My longest conversation involved a retired professor. Thai academics have been divided on how to best handle the current impasse, but this former Thammasat professor was clearly in favor of deposing the existing regime and starting anew. She insisted that western media have failed to portray the situation and public sentiment accurately. By relying too heavily upon reports from government spokespeople and “official” sources, she claimed, CNN, the BBC and others present a biased view. They fail to capture and communicate the true sentiment felt by a majority of Thai people, she alleged.
When asked by one protester what I thought of recent events, I responded that as an outsider I found them worrying but fascinating. He took issue with my noncommittal response: “It’s not ‘fascinating,'” he said. “It’s very important.”
A Look Ahead
From our perspective, stability of the country is a key concern. We’re seeing increased signs of negative economic repercussions – growth forecasts being cut, increased currency volatility, tourist arrivals falling – primarily resulting from uncertainty about the future. The opposing factions in the current impasse have wisely avoided violence thus far (with a few notable and tragic exceptions), perhaps reflecting lessons gleaned from the past. Yet resolution is hardly imminent. Given recent history and statements made by party leaders, we do not expect the Democrats to contest the February 2nd election. Without their participation, the political deadlock will persist, and frustration with the process with increase.
While we do not think opposition concerns are unwarranted (quite the contrary – corruption might be the biggest impediment to progress in the country and is rarely addressed with any conviction), we are concerned that the proposed resolution goes too far. Constitutional reform may well be in order, but having a small group of unelected leaders determine the form and substance of that reform clashes with Thailand’s democratic values. It is dangerous and easily abused. “Tyranny of the majority” is a valid concern in a democratic state – the world’s most lasting and respected constitutions generally include safeguards against it – but there is danger in casting aside majority will haphazardly. And while accusations of corruption against the PTP are well-founded, there is also a fine line between implementing policy that benefits constituents and “buying votes.” Not all corruption is equally blatant or even clear.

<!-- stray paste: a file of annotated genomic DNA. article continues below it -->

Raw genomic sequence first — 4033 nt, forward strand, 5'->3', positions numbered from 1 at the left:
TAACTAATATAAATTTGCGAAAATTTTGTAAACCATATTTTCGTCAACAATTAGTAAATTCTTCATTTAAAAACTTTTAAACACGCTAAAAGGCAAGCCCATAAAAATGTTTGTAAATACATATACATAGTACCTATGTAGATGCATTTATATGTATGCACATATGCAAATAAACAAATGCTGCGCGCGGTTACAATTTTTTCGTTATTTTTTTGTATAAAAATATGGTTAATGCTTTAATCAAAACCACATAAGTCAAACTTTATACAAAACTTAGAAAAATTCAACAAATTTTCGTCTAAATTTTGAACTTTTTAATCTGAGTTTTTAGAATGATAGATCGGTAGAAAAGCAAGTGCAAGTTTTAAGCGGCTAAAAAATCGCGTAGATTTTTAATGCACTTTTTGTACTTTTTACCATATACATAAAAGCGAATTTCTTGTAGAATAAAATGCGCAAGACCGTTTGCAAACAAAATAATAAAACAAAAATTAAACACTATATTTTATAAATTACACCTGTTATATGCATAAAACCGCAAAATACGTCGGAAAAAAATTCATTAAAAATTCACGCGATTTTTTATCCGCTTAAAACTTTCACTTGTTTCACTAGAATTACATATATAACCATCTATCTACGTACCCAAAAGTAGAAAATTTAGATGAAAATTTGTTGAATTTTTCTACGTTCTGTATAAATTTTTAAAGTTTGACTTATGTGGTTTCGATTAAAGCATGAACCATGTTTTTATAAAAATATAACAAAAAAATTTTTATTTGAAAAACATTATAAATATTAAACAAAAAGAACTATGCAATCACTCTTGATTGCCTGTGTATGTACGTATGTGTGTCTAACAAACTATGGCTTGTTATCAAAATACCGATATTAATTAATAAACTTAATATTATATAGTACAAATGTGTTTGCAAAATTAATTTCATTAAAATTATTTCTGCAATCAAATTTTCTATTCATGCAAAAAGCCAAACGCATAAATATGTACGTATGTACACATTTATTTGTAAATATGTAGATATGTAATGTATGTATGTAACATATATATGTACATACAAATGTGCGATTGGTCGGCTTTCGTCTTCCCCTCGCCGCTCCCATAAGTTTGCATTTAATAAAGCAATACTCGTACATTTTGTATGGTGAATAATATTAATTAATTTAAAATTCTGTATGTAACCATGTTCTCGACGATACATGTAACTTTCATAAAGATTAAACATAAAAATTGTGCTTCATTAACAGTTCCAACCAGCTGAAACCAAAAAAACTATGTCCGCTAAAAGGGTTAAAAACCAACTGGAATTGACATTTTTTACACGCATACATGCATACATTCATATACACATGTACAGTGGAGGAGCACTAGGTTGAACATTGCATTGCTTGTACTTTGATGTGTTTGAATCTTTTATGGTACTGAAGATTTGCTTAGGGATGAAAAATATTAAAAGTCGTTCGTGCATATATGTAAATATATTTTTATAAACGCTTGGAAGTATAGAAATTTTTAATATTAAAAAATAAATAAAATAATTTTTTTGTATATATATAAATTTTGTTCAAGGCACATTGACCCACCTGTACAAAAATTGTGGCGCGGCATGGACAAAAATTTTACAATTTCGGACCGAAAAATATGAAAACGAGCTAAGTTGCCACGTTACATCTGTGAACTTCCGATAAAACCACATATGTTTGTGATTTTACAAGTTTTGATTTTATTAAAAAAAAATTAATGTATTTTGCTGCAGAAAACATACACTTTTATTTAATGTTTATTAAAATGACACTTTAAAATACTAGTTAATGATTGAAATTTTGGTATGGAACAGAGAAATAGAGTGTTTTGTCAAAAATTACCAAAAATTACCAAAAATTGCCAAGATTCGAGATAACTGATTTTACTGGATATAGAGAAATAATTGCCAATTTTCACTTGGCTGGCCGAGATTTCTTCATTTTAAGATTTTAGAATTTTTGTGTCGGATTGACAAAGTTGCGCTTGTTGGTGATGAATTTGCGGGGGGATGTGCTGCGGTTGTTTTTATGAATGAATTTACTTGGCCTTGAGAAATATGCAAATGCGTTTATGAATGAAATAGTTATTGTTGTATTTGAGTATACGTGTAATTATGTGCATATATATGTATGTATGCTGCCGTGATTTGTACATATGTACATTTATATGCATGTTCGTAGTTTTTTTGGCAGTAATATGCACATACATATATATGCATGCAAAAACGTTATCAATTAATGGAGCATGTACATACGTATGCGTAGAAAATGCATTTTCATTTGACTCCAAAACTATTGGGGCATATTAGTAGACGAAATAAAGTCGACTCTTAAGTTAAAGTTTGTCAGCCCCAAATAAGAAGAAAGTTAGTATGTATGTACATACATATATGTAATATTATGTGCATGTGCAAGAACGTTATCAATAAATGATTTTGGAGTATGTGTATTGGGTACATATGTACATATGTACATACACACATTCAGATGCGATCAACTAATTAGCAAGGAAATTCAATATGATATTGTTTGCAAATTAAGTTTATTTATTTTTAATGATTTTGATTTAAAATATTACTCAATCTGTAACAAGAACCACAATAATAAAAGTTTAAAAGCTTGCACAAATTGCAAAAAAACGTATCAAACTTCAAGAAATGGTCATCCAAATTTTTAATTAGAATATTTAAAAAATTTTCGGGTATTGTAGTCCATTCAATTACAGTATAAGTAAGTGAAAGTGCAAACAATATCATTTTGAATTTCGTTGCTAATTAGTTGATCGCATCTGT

We believe that in comparison to what the opposition has proposed, there are various ways to achieve constitutional reform that more directly reflect the will and input of the Thai people and are less threatening to the country’s political and economic stability. Unlikely as it has been, Mr. Suthep has moved many by standing up for admirable principles, yet his rhetoric now causes concern that what positive results may still come from this messy exercise in democracy will be missed if he oversteps his mandate.
We remain optimistic that peaceful resolution is achievable in Thailand. An election alone will not end the impasse, but it would be nice to see someone compete against the PTP at the ballot box. Vote buying or not, voters can still be swayed by the truth every time they cast a ballot. Give up on that and you’ve given up on democracy.